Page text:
Sermon: Shabbat Vayeilech – On Failing

Written by Rabbi Josh Levy — 1 October 2022

“Oh god, I hate this pen”.

In among the pomp and ceremony, a moment that went a little awry. A leaking pen. A flash of frustration. A tired, mourning man in his 70s cracking just a little. In the circumstances, ‘Oh God I hate this pen’ was perhaps quite a mild outburst.

Yet, to some, this brief moment was something more: “His mother wouldn’t have reacted like that,” “This is his true character,” “Not suitable to be king”. Even this morning, with everything else going on in the world, the Times cartoon is a play on this, apparently defining, moment, impossible to escape.

Never mind the hours of dignified blandness, or the emotion and the exhaustion. How dare he be, well a tiny bit imperfect.

Meanwhile, two minor celebrities are never to be forgiven for cutting into a queue. Maybe. Over 75,000 people have signed a petition demanding that they lose their jobs. One of them is, apparently, now not suitable even to advertise the purchase of used cars.

These are very modern stories.
In the amateur dramatics of social media, the clipping of video to be preserved and shared for all eternity, in the artificial high drama of public shaming, we are forever to be surrounded by ‘memento culpa’ – reminders of our worst moments.

We have come to be defined by the moments of imperfection: by the times in which we express ourselves most clumsily; by our failures, our mistakes, our omissions.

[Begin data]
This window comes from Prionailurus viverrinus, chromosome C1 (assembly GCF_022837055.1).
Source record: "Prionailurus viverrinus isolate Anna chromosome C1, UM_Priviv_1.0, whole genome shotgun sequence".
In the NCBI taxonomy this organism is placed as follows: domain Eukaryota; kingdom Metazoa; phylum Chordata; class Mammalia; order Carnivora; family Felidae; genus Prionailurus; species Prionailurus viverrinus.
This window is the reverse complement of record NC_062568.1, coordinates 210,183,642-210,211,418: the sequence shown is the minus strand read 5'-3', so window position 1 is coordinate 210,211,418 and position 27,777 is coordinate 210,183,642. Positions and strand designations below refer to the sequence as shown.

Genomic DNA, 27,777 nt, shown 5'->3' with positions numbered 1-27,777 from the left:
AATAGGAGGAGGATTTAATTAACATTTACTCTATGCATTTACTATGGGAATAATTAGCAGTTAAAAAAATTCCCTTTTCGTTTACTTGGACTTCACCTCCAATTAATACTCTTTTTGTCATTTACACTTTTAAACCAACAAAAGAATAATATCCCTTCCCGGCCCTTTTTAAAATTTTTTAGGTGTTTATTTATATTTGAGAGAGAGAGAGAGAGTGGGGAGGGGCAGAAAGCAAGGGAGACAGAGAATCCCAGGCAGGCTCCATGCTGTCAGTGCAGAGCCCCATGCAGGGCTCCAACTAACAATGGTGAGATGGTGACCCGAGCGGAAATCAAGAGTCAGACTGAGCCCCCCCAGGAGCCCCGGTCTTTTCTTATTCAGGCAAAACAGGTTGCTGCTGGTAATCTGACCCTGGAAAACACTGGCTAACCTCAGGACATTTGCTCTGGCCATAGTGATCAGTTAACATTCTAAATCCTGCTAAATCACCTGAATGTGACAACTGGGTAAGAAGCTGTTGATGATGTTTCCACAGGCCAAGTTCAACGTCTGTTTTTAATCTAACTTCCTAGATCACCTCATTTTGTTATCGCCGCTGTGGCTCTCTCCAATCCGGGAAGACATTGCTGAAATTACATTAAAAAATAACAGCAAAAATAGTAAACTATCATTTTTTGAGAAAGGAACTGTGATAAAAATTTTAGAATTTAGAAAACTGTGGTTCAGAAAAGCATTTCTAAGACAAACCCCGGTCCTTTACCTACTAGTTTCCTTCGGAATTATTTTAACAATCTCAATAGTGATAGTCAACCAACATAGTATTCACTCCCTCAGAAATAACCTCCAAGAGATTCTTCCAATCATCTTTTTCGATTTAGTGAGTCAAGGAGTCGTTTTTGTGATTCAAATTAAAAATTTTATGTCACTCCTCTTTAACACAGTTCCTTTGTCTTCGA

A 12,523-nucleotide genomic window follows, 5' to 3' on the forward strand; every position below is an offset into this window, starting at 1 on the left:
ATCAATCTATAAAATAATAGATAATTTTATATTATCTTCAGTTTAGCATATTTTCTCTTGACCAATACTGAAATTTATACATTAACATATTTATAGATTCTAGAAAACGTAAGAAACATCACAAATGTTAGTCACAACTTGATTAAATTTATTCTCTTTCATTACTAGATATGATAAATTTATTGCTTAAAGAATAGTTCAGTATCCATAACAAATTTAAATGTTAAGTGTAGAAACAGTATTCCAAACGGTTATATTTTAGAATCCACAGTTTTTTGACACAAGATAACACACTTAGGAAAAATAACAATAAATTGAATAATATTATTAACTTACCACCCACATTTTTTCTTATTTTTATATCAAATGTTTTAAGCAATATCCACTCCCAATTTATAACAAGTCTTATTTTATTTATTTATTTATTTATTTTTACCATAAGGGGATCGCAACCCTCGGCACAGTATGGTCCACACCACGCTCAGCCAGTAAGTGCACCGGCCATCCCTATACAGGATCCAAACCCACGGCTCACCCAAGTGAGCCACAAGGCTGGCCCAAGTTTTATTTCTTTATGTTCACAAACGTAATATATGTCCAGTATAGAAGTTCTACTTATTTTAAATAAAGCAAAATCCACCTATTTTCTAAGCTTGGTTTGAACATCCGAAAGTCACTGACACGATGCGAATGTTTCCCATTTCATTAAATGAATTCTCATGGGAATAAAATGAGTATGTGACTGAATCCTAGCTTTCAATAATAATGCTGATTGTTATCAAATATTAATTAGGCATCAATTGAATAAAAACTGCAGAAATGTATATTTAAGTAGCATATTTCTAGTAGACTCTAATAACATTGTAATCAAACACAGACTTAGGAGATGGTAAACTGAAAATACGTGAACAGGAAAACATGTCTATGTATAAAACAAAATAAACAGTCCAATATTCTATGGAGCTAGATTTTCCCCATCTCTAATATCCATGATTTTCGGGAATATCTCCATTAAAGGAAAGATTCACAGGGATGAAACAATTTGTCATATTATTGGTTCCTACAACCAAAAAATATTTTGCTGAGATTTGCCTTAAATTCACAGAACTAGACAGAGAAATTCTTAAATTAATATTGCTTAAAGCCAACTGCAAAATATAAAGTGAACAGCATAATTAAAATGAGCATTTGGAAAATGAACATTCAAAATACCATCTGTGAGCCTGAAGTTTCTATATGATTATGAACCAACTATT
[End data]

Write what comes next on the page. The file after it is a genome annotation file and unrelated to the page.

These become who we are, rather than simply evidence of our humanity.

This is not how our tradition understands it.

Take this morning’s portion. God declares to Moses that the people will go astray, that they will break the Covenant. This may feel deeply pessimistic. We might well feel for Joshua, destined to lead a people who will fail him.

But the inevitability of the people’s straying can be seen another way. As a sign of their humanity.

God doesn’t expect them not to fail because failing is part of life. Joshua has to understand the reality of leadership – that those you lead are going to do things you might not like.

God says, “I know how flawed you are. Even with Moses in your midst, you have been trouble. How much more so in the future. And, yes, we will be estranged. But that estrangement does not mean you cease to be My people. Ultimately, you are defined not by this failure but by our relationship, by your return to Me.”

This is, perhaps, the core message of this period in the Jewish year, too. In the heart of the Yom Kippur liturgy, just before the Vidui Zuta, the shorter acrostic confession which begins Ashamnu, we declare to God and to those around us:
“Ein anachnu azzei fanim u’k’shei oref” – “we are not so arrogant and obstinate” that we could claim “tzadikim anachnu v’lo chatanu” – “we are the truly righteous and have not erred”.

Because we have. Of course we have. The cycle of reflection and renewal that Rosh Hashanah and Yom Kippur offers feels so valuable because we are destined to mess up. We are certain of doing so, because we are human beings, ‘the crooked timber of humanity” as the philosopher Kant put it.

This truth feels like it has been lost in a world that has become increasingly unforgiving of failure and imperfection.

There is a beautiful book by the English cultural historian, Joe Moran, published a couple of years ago, called ‘If You Should Fail: Why success eludes us and why it doesn’t matter’.
Moran challenges some of the ways of understanding human failing that have come to dominate in the modern world.